HC Deb 04 April 1910 vol 16 cc3-4

asked the Under Secretary of State for the Colonies whether his attention had been called to the Governor of Southern Nigeria having publicly stated that the Nigeria Seditious Offences Act differed very little from that of India, and to his having threatened that when in operation it would be employed against the local press, which had been criticising the endowment of a State church and the financial matters of the railway system; and whether these utterances may be taken to express the policy of the Government?

Colonel SEELY

No, Sir, lam not aware that the Governor of Southern Nigeria has made any such statement as that attributed to him in the question of my hon. Friend or that he has used any threat as to the application of the Ordinance. That Ordinance, as I stated in answer to a question by my hon. Friend the Member for the Ashburton Division on the 22nd March, is readily differentiated from the Indian law, and is, as I said, simply the translation of the existing law of the Colony that is the Common law into Statute.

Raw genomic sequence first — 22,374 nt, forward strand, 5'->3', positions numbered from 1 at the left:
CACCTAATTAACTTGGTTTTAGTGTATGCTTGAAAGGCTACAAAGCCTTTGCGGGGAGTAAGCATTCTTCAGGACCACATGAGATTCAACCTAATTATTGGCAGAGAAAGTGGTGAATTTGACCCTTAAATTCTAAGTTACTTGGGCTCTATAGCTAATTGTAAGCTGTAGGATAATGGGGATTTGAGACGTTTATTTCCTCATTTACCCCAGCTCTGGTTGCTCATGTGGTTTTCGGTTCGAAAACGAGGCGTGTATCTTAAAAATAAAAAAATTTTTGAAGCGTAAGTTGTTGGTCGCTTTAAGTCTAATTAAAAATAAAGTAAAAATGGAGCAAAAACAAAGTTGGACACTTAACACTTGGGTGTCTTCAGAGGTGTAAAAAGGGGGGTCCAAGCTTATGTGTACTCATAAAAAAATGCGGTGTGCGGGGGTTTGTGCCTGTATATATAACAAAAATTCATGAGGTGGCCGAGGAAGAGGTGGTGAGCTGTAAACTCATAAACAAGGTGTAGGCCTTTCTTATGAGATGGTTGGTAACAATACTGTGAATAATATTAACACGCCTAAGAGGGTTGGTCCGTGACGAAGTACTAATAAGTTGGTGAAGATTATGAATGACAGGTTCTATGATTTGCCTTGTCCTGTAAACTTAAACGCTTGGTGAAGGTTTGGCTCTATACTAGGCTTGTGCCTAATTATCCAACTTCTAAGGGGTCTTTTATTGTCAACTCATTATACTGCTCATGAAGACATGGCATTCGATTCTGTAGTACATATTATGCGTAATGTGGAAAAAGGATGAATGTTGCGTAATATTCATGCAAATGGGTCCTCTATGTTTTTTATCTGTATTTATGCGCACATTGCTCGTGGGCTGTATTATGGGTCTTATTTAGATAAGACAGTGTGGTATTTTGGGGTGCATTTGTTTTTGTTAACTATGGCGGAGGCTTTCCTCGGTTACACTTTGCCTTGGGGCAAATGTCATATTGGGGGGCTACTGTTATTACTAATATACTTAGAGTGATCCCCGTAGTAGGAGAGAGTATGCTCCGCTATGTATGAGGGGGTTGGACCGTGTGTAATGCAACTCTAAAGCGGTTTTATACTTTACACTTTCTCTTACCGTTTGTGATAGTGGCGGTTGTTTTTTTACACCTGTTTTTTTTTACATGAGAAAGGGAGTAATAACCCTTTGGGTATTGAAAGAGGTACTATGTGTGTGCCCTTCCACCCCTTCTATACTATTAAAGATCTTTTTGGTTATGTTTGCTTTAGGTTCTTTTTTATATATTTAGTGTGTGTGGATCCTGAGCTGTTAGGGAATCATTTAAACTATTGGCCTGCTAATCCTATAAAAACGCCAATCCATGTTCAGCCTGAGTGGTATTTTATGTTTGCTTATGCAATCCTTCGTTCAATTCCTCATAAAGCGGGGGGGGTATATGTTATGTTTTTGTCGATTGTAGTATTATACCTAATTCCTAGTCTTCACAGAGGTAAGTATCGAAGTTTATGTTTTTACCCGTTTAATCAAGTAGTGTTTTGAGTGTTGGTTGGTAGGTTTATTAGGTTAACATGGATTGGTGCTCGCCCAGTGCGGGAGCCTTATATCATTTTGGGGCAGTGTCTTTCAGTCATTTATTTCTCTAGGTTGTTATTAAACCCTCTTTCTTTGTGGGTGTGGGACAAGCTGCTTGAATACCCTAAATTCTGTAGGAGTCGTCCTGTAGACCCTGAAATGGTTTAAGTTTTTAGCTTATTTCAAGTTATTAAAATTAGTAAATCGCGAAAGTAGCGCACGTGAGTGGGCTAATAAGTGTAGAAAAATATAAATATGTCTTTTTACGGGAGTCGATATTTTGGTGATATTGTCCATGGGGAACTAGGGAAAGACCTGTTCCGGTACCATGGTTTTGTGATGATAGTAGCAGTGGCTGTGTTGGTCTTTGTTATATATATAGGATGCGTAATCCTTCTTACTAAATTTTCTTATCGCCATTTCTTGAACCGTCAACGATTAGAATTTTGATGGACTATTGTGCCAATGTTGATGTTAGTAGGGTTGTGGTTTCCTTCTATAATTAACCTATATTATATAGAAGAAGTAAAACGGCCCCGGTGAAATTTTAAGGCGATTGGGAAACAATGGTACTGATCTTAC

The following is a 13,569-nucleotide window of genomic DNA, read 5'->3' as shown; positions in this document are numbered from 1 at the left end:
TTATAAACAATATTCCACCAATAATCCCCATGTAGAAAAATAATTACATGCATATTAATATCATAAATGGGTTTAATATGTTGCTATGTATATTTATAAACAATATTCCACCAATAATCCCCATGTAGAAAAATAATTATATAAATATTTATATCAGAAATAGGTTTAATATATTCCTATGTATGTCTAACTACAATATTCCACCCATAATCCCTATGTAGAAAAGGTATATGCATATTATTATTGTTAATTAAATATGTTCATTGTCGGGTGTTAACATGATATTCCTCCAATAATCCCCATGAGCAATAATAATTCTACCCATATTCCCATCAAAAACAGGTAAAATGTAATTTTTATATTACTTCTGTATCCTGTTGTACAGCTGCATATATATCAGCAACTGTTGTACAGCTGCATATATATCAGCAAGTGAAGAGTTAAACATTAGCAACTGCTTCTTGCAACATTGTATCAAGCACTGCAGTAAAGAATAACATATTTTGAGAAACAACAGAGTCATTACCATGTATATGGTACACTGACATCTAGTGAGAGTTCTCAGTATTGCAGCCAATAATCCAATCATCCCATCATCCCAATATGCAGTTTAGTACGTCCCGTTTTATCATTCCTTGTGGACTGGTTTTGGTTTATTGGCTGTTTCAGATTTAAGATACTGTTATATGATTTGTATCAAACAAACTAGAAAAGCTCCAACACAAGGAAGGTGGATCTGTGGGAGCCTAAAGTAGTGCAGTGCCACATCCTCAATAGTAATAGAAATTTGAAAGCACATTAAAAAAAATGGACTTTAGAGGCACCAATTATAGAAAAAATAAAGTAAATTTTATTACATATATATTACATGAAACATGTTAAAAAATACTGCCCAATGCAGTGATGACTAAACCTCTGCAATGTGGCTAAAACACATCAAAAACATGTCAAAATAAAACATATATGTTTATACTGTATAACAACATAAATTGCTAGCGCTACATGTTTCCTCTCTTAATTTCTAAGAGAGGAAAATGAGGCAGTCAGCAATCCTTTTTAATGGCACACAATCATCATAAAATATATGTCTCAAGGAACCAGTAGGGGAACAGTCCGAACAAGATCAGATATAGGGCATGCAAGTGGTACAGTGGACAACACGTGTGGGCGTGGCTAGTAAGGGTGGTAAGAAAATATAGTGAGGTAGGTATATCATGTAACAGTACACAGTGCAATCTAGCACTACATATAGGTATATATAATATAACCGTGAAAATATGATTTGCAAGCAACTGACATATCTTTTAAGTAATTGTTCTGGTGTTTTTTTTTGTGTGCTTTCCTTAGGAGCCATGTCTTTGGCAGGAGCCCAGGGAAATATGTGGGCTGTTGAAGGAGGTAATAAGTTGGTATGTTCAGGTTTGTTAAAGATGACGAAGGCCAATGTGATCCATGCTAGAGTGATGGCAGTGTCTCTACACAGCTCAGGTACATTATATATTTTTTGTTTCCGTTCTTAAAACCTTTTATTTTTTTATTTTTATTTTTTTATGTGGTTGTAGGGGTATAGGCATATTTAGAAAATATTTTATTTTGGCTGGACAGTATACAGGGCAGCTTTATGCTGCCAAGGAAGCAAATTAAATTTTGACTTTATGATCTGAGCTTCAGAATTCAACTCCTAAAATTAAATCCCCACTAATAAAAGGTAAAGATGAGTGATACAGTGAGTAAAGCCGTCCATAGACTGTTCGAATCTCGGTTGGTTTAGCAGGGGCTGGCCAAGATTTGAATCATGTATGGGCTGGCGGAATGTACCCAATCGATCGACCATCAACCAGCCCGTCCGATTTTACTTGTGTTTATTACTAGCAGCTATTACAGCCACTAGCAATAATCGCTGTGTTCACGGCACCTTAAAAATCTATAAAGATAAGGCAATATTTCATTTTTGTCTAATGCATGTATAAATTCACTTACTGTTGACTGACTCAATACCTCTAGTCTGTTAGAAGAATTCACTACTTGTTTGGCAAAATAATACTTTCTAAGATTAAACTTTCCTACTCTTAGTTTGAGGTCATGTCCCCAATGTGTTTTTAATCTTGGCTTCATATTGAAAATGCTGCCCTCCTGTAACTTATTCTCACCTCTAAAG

Were any representations or objections made to these Ordinances by the members of the Legislative Council?

Colonel SEELY

Speaking from recollection, I do not think there were. I think not. I would not say for certain.


Does the Under-Secretary accept the implication in the question that the Indian Government has become an accepted standard of badness in this behalf?

Colonel SEELY

No; nor do I accept the implication in the question that the Governor is likely to take action such as suggested in it.